Help your student develop a calendar that outlines how their school day will be structured and place it in a spot where they can see it everyday during their class. This can be a dry erase whiteboard or a calendar posted on a corkboard by their computer/laptop.

  • In addition to class time, make sure you schedule breaks in your child’s timetable for studying and homework, as well as breaks to go for a walk, or to grab a healthy snack.
  • A good rule of thumb is to maintain focus for 30 to 45 minutes at a time and take 10-15 minute break.
  • Try to keep schoolwork within school hours to mimic a school day.

Allow for flexibility
Even with a set schedule, your child will need some flexibility in their day. Some days will allow your child to follow the schedule to the letter, while other days will not. That is ok.

Be kind to yourself and your child
If your child isn’t following the schedule well, be kind to them.

  • Everyone has a bad day and especially during times of uncertainty.
  • Ask your child to start each day with a renewed commitment to the routine without judgement of the past or fear about the future.
  • Encourage your child to approach their school one day at a time.

Just like with in-person school, make sure your child has a trusted adult to turn to. This adult can be a teacher, assistant or a counsellor at school.  If your child needs extra support like an extension for an assignment, or if asking questions in class is tough, they can turn to this trusted adult for help.

  • Formal accommodation from an individual education plan (IEP), such as extra time, should be in place for students in virtual school, as they would at any other time.
  • Parents should speak with their child’s teacher if their child is having difficulty advocating for themselves. They can also share their child’s IEP and learning profile with the teacher to help their child be set up for academic success.

In Person-School Learners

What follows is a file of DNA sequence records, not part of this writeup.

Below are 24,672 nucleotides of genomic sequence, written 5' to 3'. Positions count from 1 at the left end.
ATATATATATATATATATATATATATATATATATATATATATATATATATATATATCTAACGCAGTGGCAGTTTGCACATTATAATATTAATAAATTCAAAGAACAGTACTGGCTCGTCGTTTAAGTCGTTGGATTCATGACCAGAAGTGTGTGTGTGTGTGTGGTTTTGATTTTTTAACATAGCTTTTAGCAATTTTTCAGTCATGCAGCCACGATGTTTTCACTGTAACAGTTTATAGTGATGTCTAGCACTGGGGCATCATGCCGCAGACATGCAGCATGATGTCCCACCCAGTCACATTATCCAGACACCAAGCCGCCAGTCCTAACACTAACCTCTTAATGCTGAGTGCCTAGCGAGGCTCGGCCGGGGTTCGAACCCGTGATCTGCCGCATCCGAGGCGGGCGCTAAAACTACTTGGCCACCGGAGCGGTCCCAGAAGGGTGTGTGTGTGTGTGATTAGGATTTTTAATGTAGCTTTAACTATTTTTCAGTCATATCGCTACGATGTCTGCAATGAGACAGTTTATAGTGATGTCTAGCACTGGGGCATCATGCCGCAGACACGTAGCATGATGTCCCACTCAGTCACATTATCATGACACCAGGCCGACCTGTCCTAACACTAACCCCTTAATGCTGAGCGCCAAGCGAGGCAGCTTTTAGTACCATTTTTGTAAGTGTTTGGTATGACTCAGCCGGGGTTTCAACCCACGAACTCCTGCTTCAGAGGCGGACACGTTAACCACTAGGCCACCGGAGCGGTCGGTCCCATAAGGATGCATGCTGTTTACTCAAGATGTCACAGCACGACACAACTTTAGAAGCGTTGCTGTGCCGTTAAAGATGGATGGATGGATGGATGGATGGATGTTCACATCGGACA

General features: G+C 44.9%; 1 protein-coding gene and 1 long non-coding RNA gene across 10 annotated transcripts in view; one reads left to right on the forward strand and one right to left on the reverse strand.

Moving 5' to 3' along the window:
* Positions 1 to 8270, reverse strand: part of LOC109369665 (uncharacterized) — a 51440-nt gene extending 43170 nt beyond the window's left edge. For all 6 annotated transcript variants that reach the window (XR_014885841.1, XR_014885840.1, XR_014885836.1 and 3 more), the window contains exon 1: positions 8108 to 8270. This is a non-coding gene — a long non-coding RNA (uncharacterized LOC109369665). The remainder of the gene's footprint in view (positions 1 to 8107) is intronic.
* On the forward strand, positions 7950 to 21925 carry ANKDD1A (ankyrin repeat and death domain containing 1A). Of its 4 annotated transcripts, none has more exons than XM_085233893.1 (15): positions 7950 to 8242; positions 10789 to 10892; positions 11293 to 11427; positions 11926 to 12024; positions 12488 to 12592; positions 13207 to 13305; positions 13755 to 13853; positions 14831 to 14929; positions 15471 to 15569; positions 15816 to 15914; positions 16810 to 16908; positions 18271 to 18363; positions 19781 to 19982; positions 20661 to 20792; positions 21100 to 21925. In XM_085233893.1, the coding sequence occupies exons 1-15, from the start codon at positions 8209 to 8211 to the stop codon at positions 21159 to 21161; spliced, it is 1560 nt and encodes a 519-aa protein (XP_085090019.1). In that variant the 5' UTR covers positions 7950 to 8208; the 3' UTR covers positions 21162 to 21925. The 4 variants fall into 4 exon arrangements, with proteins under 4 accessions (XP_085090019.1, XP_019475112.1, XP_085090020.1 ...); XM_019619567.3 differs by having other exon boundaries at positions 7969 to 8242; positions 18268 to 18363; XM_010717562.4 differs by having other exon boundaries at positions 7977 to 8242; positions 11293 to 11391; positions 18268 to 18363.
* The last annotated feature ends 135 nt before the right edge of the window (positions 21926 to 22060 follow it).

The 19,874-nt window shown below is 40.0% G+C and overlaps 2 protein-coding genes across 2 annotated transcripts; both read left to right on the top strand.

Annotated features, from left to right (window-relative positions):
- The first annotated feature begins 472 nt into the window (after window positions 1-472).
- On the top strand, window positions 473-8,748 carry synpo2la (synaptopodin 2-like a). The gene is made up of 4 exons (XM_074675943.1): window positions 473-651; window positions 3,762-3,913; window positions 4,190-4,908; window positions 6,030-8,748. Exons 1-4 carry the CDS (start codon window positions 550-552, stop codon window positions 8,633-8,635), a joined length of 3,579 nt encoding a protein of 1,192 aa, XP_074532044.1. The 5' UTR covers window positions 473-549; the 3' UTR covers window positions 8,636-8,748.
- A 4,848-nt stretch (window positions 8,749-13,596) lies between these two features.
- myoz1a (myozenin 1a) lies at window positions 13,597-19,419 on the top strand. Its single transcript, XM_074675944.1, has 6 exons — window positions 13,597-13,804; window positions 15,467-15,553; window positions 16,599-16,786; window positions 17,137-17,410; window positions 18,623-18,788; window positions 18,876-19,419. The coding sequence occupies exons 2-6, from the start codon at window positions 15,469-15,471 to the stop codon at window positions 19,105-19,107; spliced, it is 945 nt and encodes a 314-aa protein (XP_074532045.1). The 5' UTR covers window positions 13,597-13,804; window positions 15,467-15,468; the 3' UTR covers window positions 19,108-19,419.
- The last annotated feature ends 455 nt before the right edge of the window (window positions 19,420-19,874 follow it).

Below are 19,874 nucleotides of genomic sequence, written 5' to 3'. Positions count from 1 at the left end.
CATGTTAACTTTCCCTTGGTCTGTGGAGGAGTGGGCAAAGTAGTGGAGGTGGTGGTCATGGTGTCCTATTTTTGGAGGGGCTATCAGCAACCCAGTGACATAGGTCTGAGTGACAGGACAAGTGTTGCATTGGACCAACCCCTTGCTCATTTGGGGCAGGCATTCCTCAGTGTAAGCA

Prepare them for ongoing change
Change can be very difficult for some children.

  • Remind your child that the school’s plan may change based on safety. 
  • Remind them that there is the possibility that schools may not open for in-person learning at all times this year, but you will manage the changes and challenges together as a family.

Keep things in perspective
It is important to focus on the big picture.  Whatever is lost or delayed in the moment, either academic or social, can be recaptured later. 

  • If your child feels overwhelmed by the amount of homework, work with their teacher to reduce the volume and come up with a more reasonable amount that the child can accomplish successfully while still learning key concepts.
  • We can even just be mindful about the need for catching up at a more appropriate time.

Help your child be kind to themselves
All students have been away from school for months and everything is new

  • It is common to feel stress in times of transition and especially during times of uncertainty. 
  • Make time for your child to relax after school and use opportunities to practice self-care.

Keep in touch with other parents with kids in the community. You can find out how they are coping with hybrid (a mixture of in-person and remote schooling) or remote schooling and learn new ways of managing your own situation.

  • By building this parent network, you can reduce your own anxiety with support from others.
  • Depending on your own work and childcare situation, you may need to turn to other people to support your child’s educational and emotional needs in these unusual times. 
  • Don’t be afraid to ask for help.

We encourage you to visit our website to access all of our COVID-19 or Coronavirus specific family tip sheets.

If you are looking for other family resources that have to do with childhood disability, please

Created by Melissa Joseph, Holland Bloorview Social Worker, Family Leaders and Family Support Specialists at Holland Bloorview Kids Rehabilitation Hospital on December 21, 2020. If you have a question or a resource to share, please feel free to reach out to us at